On The Beach
Welcome To Wounded Warriors
With Beverly Baxter
"...and in 1915, my country said, 'son, it's time you stop rambling', there's work to be done...' And they gave me a tin hat and they gave me a gun, and they sent me away to the war." -From Waltzin' Mathilde (former National Anthem of Australia)
Tom Brokaw referred to them as "the greatest generation," the heroes who fought the battles at Normandy and throughout Europe during WWII. And thereare only a few of these few good men left amongst us...to remind us...It doesn't quite matter which side of the war in Iraq you are on; when you see the spirit and determination of these young men, these WoundedWarriors, who are to arrive for a whirlwind visit to Rockaway from July 6-9, you will feel compelled to bow your headwith gratitude for their serviceand respect the way in which they have triumphed and trumped their disabilities.
These Wounded Warriors are not idly sitting on the front porch, watching the parade, their world, pass before them.
They are out there, with their prostheses, up on water-skis and surf boards, donning Scuba equipment; fiercelyintent on showingus just how life isdone. How, as Amputees,they have not onlymanaged to live, butrather,live with exuberanceas theysuck all the marrow that there is out oftheir livesdespite their disabilities.
Hosted by The Graybeards, the Wounded Warriors will arrive from Walter Reed Veterans Hospital in Washington D.C. on July 6.From the Staten Island side of the Goethals Bridge, they will be transferred into antique fire trucks and escorted by helicopter and amotorcade comprised of NYPD and FDNY as theytravel over the Gill Hodges-Marine Parkway Bridge and descend into Rockaway.
They will travelto Breezy Point, where they will be greeted at The Surf Club; and then proceed the spectator-lined route along Rockaway Beach Boulevard toThe Beach Club for an invitation-only reception where they will meet and be greeted by their host families. Last year, the Graybeards were host to 28 Wounded Warriors.
This year, they will host 40. "I've done a lot of things in my life; but mostevents pale compared to having theopportunity to meet these guys. It's an honor to host them," states Don Hart, a retired NYPD Detectivewho served inthe Marine Corps in Korea andretired after thirty years from the Reserves; andwho, along with his wife Joan, areamong the families who have hosted the Warriors for their second year. "And there's a waiting list of families who have offered their homes...the responsehas been tremendous."
The idea to host the Wounded Warriors began with Graybeards memberFlip Mullen, whom many regard as a hero for his work with the Special Olympics and as a mentor to many of Rockaway's youth. Over the years I have heard the name Flip Mullen said with such awe and reverence. After speaking with him about his involvement withthe Wounded Warriors, I am left equally awed and speechless. Mullen has been working with the handicapped as a Ski Instructor for the past eighteen years at Wyndham and in Waterville Valley, New Hampshire. It was while working with them on snow skis that he asked if they would be able to come to Rockaway for water-sports. With their indomitable spirit, they gave a resounding "Yes!"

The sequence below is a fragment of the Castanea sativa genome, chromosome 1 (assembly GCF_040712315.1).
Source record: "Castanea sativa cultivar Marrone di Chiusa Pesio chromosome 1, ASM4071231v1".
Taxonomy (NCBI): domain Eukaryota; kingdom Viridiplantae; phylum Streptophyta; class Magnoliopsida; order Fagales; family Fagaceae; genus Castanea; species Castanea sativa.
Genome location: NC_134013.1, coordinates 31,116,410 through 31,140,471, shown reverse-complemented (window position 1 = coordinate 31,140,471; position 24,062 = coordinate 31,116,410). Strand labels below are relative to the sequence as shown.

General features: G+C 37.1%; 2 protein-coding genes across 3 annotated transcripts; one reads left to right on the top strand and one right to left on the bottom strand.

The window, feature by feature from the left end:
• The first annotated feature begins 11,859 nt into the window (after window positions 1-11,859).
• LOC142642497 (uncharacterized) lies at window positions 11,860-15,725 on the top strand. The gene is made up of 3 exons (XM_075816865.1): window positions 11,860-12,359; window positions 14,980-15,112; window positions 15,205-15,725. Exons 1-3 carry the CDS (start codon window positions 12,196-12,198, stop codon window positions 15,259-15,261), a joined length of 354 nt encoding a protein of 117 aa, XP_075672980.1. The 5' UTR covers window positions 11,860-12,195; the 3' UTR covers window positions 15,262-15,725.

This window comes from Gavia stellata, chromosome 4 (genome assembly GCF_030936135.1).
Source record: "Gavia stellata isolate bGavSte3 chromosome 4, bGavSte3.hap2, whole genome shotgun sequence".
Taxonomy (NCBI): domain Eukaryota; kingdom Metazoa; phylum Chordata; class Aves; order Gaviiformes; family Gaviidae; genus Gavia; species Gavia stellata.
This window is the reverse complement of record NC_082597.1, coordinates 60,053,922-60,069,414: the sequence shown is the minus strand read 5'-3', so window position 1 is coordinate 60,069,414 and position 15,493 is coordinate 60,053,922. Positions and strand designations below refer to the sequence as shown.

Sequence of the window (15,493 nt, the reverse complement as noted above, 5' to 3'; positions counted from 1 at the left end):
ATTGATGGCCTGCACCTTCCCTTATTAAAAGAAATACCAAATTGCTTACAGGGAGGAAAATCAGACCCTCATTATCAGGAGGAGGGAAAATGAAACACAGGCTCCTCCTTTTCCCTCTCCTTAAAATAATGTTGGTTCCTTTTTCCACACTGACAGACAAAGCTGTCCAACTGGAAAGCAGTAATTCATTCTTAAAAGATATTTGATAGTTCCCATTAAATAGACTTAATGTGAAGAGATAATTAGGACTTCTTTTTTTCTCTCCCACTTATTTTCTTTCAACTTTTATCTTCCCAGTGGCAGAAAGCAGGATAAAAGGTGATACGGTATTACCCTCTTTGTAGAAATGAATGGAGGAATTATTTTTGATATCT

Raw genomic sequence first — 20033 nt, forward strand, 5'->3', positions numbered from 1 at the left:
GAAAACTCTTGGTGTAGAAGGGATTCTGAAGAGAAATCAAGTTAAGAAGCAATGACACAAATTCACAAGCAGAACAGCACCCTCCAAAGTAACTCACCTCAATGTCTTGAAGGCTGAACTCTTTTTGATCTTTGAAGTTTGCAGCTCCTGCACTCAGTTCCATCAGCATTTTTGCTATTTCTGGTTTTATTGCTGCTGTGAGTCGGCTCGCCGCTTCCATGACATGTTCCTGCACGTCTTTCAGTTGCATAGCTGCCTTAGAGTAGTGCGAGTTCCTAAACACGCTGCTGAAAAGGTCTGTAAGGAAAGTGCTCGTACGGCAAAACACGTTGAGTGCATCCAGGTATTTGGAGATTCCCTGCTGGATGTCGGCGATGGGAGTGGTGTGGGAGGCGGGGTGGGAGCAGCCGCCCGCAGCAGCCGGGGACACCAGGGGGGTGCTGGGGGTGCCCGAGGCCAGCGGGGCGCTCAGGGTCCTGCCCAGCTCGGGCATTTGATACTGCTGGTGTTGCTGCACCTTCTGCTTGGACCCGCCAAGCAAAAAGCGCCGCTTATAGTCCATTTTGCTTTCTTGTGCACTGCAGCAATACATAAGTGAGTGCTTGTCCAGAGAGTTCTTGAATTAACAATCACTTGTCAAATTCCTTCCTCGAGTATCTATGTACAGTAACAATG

Mullen is no stranger when it comes to rising to an occasion of need and answering the call.Retired from the FDNY, heworked with many rescue companies at the World Trade Center; and in the wake of Hurricane Katrina, he, along with his buddy, Don Hart, headed to Long Beach Gulfport Mississippi with monies raised byThe Graybeardsto aid in thebuilding ofa temporary school.
In my awe, I must havemuttered, "Why? What is your connection to the handicapped? To those in need?"
I wanted to hear this great man describe his connection to that thing that, while it resonates in all of us as human beings, is rarelyshown by the special few.
He explained it with succinct humility.
"I am a lucky man.
I am a father to seven healthy kids. How can you not give back and say thank you." His kids quip, "Weknow why you do it, Dad. It's because the blind can't see just how bad you ski!"
Thereare many logistical details that go into hosting the Warriors. First, theindividual needs and disabilitiesmust be assessed.
On Friday morning, July 7, FDNY vans driven by Firemen who are assigned to thevarious warriors, will pick up the warriors and take them to theBreezy Point Yacht Club, where they will get onfishing boats and jet skis and soar through Jamaica Bay. A 27,000 gallon, 45'x20',pool, provided by "Big Wave Dave from the West Coast" and D.E.M.A (Dive Equipment Making Association)will arrive from Wisconsin andwill beassembled on sitebya local team that includes Don Hart, Tom Cannon and volunteers from the St. Francis de Sales Boy Scouts.
Many willreceive certificationin Scuba Diving. The warriors will also participate in adaptive sailing with a head instructor who is missing both of his legs.
On Friday night, the warriors and their host families will be treated to a six-hourcruise with Captain Freddy Ardolino aboardhis Mega Yacht Atlantis to the Statue of Liberty, where they will dance; yes, they will boogie on that dance floor! andbe celebratedby the FDNY with a water show in their honor.
On Saturday, they will participate in more water sports;and in the evening, members of the Special Olympics will lead a parade to Flip and Rita Mullen's home for a Rockaway-style block-party reception.
The festivities will culminatewith a mass atthe BreezyPoint World Trade Center Memorial.Following themass, there will be a final reception at the Breezy Point Yacht Club.
For me, it'sgreat men like Flip Mullen, The Graybeards and their collaboration with the Wounded Warriorswhoare amongst the greatest generation that there is now.
Until we meet again.